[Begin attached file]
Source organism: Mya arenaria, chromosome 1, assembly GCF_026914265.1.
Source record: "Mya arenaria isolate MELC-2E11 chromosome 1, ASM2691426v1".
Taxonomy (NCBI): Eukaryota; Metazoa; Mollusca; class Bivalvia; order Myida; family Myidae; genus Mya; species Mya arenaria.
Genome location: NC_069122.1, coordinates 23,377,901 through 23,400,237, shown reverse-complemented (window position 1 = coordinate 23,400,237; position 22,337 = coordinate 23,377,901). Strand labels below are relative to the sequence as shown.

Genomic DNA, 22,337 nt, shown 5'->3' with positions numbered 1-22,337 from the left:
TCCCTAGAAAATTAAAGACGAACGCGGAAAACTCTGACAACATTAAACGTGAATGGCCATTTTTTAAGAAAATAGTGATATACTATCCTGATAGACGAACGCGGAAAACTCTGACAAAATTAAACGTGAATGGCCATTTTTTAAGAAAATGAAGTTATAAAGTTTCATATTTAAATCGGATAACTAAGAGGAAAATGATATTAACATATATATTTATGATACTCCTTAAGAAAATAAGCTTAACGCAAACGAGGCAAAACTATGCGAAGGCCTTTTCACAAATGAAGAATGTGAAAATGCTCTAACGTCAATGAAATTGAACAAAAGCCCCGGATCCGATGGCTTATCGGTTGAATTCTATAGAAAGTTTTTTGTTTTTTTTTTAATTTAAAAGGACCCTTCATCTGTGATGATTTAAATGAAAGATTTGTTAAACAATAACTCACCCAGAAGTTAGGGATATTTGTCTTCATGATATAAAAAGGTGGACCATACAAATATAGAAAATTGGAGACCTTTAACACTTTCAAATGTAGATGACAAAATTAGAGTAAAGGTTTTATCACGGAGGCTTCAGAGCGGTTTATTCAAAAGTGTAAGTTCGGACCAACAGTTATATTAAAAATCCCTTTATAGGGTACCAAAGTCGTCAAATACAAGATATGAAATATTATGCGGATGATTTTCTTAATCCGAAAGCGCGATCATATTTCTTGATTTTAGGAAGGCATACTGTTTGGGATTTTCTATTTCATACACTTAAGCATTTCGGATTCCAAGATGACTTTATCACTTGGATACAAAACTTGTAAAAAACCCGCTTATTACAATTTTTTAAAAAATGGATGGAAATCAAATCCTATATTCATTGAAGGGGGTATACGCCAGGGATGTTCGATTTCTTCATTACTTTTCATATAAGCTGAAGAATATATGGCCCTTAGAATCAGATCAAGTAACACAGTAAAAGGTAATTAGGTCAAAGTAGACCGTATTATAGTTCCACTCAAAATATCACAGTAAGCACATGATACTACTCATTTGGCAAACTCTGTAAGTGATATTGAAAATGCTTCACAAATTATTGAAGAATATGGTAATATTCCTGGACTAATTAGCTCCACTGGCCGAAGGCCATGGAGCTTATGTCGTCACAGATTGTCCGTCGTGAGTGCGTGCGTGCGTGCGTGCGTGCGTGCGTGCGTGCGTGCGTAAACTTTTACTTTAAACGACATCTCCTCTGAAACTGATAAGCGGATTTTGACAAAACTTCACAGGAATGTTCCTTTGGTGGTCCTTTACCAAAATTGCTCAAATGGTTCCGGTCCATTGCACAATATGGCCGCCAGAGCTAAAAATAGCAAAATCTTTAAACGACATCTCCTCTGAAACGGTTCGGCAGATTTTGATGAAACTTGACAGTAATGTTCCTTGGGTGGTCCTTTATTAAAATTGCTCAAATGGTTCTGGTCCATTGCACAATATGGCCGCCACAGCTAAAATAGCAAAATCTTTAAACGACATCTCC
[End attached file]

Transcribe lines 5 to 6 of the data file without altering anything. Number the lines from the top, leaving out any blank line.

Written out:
Genomic DNA, 22,337 nt, shown 5'->3' with positions numbered 1-22,337 from the left:
TCCCTAGAAAATTAAAGACGAACGCGGAAAACTCTGACAACATTAAACGTGAATGGCCATTTTTTAAGAAAATAGTGATATACTATCCTGATAGACGAACGCGGAAAACTCTGACAAAATTAAACGTGAATGGCCATTTTTTAAGAAAATGAAGTTATAAAGTTTCATATTTAAATCGGATAACTAAGAGGAAAATGATATTAACATATATATTTATGATACTCCTTAAGAAAATAAGCTTAACGCAAACGAGGCAAAACTATGCGAAGGCCTTTTCACAAATGAAGAATGTGAAAATGCTCTAACGTCAATGAAATTGAACAAAAGCCCCGGATCCGATGGCTTATCGGTTGAATTCTATAGAAAGTTTTTTGTTTTTTTTTTAATTTAAAAGGACCCTTCATCTGTGATGATTTAAATGAAAGATTTGTTAAACAATAACTCACCCAGAAGTTAGGGATATTTGTCTTCATGATATAAAAAGGTGGACCATACAAATATAGAAAATTGGAGACCTTTAACACTTTCAAATGTAGATGACAAAATTAGAGTAAAGGTTTTATCACGGAGGCTTCAGAGCGGTTTATTCAAAAGTGTAAGTTCGGACCAACAGTTATATTAAAAATCCCTTTATAGGGTACCAAAGTCGTCAAATACAAGATATGAAATATTATGCGGATGATTTTCTTAATCCGAAAGCGCGATCATATTTCTTGATTTTAGGAAGGCATACTGTTTGGGATTTTCTATTTCATACACTTAAGCATTTCGGATTCCAAGATGACTTTATCACTTGGATACAAAACTTGTAAAAAACCCGCTTATTACAATTTTTTAAAAAATGGATGGAAATCAAATCCTATATTCATTGAAGGGGGTATACGCCAGGGATGTTCGATTTCTTCATTACTTTTCATATAAGCTGAAGAATATATGGCCCTTAGAATCAGATCAAGTAACACAGTAAAAGGTAATTAGGTCAAAGTAGACCGTATTATAGTTCCACTCAAAATATCACAGTAAGCACATGATACTACTCATTTGGCAAACTCTGTAAGTGATATTGAAAATGCTTCACAAATTATTGAAGAATATGGTAATATTCCTGGACTAATTAGCTCCACTGGCCGAAGGCCATGGAGCTTATGTCGTCACAGATTGTCCGTCGTGAGTGCGTGCGTGCGTGCGTGCGTGCGTGCGTGCGTGCGTGCGTAAACTTTTACTTTAAACGACATCTCCTCTGAAACTGATAAGCGGATTTTGACAAAACTTCACAGGAATGTTCCTTTGGTGGTCCTTTACCAAAATTGCTCAAATGGTTCCGGTCCATTGCACAATATGGCCGCCAGAGCTAAAAATAGCAAAATCTTTAAACGACATCTCCTCTGAAACGGTTCGGCAGATTTTGATGAAACTTGACAGTAATGTTCCTTGGGTGGTCCTTTATTAAAATTGCTCAAATGGTTCTGGTCCATTGCACAATATGGCCGCCACAGCTAAAATAGCAAAATCTTTAAACGACATCTCC